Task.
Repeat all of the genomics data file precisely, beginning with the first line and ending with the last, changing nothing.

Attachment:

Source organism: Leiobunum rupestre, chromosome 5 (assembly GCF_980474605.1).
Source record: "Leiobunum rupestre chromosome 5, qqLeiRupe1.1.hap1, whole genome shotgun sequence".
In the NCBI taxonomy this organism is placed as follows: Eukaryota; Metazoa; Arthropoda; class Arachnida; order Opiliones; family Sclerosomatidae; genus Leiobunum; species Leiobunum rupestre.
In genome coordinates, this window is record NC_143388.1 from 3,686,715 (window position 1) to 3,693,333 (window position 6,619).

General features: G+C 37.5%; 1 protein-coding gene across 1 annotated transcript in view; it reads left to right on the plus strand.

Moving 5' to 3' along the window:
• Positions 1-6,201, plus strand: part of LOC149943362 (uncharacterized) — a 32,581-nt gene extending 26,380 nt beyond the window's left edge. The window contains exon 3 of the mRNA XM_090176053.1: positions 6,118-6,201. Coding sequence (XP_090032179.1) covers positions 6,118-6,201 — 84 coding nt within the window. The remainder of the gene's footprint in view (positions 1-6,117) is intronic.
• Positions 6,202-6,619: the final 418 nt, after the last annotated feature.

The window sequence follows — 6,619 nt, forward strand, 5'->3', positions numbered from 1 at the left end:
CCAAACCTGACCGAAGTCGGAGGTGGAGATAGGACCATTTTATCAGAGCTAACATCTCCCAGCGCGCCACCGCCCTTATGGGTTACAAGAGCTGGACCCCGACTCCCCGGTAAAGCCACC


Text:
Source organism: Leiobunum rupestre, chromosome 5 (assembly GCF_980474605.1).
Source record: "Leiobunum rupestre chromosome 5, qqLeiRupe1.1.hap1, whole genome shotgun sequence".
In the NCBI taxonomy this organism is placed as follows: Eukaryota; Metazoa; Arthropoda; class Arachnida; order Opiliones; family Sclerosomatidae; genus Leiobunum; species Leiobunum rupestre.
In genome coordinates, this window is record NC_143388.1 from 3,686,715 (window position 1) to 3,693,333 (window position 6,619).

General features: G+C 37.5%; 1 protein-coding gene across 1 annotated transcript in view; it reads left to right on the plus strand.

Moving 5' to 3' along the window:
• Positions 1-6,201, plus strand: part of LOC149943362 (uncharacterized) — a 32,581-nt gene extending 26,380 nt beyond the window's left edge. The window contains exon 3 of the mRNA XM_090176053.1: positions 6,118-6,201. Coding sequence (XP_090032179.1) covers positions 6,118-6,201 — 84 coding nt within the window. The remainder of the gene's footprint in view (positions 1-6,117) is intronic.
• Positions 6,202-6,619: the final 418 nt, after the last annotated feature.

The window sequence follows — 6,619 nt, forward strand, 5'->3', positions numbered from 1 at the left end:
CCAAACCTGACCGAAGTCGGAGGTGGAGATAGGACCATTTTATCAGAGCTAACATCTCCCAGCGCGCCACCGCCCTTATGGGTTACAAGAGCTGGACCCCGACTCCCCGGTAAAGCCACC